The BrainScaleS system follows the principle of so-called "physical modeling", wherein the dynamics of VLSI circuits are designed to emulate the dynamics of their biological archetypes. Neurons and synapses are implemented by analog circuits that operate in continuous time, governed by time constants which arise from the properties of the transistors and capacitors on the microelectronic substrate. This defines our intrinsic hardware acceleration factor of 10000 with respect to biological real-time. The system evolved for over ten years from a lab prototype to a larger installation of several wafer modules. The talk reflects on the development process, the lessons learned and summarize the recent progress in commission- ing and operating the BrainScaleS system. The current state of the endeavor is demonstrated on the example of wafer-scale emulations of functional neural networks.
|Sebastian Schmitt (Heidelberg University)|
Closed-loop experiments on the BrainScaleS-2 architecture
The evolution of biological brains has always been contingent on their embodiment within their respective environments, in which survival required appropriate navigation and manipulation skills. Studying such interactions thus represents an important aspect of computational neuroscience and, by extension, a topic of interest for neuromorphic engineering. In the talk, we present three examples of embodiment on the BrainScaleS-2 architecture, in which dynamical timescales of both agents and environment are accelerated by several orders of magnitude with respect to their biological archetypes.
|Korbinian Schreiber (Heidelberg University)|
Batch << 1: Why Neuromorphic Computing Architectures Suit Real-Time Workloads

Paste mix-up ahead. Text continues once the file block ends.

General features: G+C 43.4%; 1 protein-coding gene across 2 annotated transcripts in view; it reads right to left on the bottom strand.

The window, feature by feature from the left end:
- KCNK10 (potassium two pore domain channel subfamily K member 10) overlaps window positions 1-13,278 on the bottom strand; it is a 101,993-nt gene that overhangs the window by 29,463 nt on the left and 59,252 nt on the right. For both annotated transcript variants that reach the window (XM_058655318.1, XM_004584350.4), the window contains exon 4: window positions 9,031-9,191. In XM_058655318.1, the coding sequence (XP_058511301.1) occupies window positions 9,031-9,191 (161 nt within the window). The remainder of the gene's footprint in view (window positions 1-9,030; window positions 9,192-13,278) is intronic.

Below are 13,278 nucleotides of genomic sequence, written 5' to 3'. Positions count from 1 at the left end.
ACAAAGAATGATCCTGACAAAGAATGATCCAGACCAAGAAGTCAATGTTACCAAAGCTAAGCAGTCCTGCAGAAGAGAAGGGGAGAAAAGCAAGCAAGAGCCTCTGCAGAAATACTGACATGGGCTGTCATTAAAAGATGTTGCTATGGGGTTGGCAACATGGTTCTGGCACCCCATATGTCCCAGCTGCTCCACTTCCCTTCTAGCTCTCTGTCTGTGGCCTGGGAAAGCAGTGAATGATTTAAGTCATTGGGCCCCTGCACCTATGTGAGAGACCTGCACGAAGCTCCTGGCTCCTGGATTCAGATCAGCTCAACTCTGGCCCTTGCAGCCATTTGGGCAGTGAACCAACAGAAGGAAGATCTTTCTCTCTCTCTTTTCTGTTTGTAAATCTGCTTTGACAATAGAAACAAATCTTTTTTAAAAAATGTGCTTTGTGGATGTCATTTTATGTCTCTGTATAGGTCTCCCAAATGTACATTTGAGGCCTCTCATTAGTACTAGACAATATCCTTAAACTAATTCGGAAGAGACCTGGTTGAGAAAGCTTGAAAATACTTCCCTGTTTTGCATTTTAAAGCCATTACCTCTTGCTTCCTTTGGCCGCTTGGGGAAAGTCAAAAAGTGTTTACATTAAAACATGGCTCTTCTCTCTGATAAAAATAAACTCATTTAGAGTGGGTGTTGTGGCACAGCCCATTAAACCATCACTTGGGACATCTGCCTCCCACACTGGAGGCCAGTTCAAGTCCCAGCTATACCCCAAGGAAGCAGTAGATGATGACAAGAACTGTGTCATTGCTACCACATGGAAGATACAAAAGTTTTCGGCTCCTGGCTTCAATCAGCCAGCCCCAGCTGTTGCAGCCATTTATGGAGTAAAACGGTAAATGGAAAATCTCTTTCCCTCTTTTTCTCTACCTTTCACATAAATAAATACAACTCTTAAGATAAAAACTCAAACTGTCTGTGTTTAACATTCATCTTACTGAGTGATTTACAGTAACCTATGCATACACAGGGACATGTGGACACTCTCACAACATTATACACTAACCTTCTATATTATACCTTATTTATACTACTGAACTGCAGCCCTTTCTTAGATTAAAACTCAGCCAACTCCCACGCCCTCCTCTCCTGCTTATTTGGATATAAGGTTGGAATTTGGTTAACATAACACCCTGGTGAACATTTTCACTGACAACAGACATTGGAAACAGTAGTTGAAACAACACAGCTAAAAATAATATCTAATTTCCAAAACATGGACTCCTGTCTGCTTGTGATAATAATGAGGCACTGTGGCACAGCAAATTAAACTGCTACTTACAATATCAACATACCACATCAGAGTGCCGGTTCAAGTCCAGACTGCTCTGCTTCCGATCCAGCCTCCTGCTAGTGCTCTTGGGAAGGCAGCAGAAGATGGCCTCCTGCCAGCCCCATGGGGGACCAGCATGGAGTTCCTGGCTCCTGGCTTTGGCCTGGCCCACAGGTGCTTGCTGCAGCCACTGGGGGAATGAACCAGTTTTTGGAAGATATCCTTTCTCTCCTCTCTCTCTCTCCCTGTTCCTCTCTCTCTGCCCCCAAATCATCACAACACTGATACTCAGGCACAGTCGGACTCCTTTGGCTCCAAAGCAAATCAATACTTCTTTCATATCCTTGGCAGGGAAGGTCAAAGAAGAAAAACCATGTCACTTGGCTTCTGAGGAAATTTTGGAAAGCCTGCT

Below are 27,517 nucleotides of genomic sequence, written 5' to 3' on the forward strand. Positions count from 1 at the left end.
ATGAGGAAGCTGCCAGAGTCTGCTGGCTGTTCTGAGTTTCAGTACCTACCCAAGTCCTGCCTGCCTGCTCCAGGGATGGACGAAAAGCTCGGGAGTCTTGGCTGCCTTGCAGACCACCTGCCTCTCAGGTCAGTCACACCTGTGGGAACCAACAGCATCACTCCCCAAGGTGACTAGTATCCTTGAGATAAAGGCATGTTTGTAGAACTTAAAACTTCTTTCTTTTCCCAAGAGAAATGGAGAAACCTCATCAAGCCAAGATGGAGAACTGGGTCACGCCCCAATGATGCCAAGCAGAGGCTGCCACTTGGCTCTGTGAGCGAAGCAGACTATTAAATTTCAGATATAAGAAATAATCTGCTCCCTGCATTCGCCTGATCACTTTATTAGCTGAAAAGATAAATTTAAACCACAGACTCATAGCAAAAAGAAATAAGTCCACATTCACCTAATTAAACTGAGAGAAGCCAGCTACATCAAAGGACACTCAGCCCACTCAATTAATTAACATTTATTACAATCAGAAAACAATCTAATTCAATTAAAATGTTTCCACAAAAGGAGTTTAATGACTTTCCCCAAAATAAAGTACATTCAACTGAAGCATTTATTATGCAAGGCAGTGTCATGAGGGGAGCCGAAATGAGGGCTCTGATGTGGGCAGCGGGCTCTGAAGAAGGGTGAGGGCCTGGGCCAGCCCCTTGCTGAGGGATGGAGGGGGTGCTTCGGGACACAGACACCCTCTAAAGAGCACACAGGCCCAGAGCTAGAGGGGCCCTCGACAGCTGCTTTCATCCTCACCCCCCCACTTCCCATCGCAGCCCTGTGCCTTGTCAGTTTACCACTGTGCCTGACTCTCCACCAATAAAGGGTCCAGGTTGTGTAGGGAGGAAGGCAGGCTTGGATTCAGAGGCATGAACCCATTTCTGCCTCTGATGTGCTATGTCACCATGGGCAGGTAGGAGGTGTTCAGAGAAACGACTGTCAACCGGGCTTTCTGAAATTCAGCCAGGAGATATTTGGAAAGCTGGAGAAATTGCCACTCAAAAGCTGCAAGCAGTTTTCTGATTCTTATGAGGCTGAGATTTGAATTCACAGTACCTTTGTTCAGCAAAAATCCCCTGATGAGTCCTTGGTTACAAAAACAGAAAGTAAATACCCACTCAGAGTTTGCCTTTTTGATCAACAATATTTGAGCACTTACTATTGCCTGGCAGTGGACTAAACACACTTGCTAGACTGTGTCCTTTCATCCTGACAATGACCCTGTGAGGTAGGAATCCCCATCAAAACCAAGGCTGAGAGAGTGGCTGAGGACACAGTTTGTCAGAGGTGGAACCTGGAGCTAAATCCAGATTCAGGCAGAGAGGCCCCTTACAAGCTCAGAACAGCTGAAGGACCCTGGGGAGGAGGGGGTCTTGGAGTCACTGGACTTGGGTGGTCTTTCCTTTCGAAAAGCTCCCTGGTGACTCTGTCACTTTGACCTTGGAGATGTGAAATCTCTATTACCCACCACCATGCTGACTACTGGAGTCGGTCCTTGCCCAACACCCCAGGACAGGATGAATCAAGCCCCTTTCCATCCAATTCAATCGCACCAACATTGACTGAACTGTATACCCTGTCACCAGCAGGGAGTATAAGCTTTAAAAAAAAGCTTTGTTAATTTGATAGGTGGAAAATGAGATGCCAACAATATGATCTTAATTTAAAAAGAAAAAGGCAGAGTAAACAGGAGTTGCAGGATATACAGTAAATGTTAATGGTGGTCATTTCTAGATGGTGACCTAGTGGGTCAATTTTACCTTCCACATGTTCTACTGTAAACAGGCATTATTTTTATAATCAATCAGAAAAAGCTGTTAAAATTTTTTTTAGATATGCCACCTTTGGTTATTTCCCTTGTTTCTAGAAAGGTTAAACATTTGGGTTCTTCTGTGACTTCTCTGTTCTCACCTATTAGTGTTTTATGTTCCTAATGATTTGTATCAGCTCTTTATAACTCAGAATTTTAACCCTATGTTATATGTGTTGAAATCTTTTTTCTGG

|Jonathan Tapson (GrAI Matter Labs)|
Neuromorphic and AI research at BCAI (Bosch Center for Artificial Intelligence)
|Thomas Pfeil (Bosch Center for Artificial Intelligence)|
Mapping Deep Neural Networks on SpiNNaker2
|Florian Kelber (TU Dresden)|
Open mic / discussion
End of day I
Tutorials: BrainScaleS and DYNAP-SE
Two tutorials/hands on in parallel:
For a description please see the tutorials page.
|Wednesday, 17 March 2021|
Tutorial: SpiNNaker hands-on
(Note: the same SpiNNaker hands on tutorial is also offered on Thursday, 21:00 - 22:30h CET)
For a description please see the tutorials page.
|Andrew Rowley (UMAN)|
NICE - day II
Keynote: From Brains to Silicon -- Applying lessons from neuroscience to machine learning
In this talk we will review some of the latest neuroscience discoveries and suggest how they describe a roadmap to achieving true machine intelligence. We will then describe our progress of applying one neuroscience principle, sparsity, to existing deep learning networks. We show that sparse networks are significantly more resilient and robust than traditional dense networks. With the right hardware substrate, sparsity can also lead to significant performance improvements. On an FPGA platform our sparse convolutional network runs inference 50X faster than the equivalent dense network on a speech dataset. In addition, we show that sparse networks can run efficiently on small power-constrained embedded chips that cannot run equivalent dense networks. We conclude our talk by proposing that neuroscience principles implemented on the right hardware substrate offer the only feasible path to scalable intelligent systems.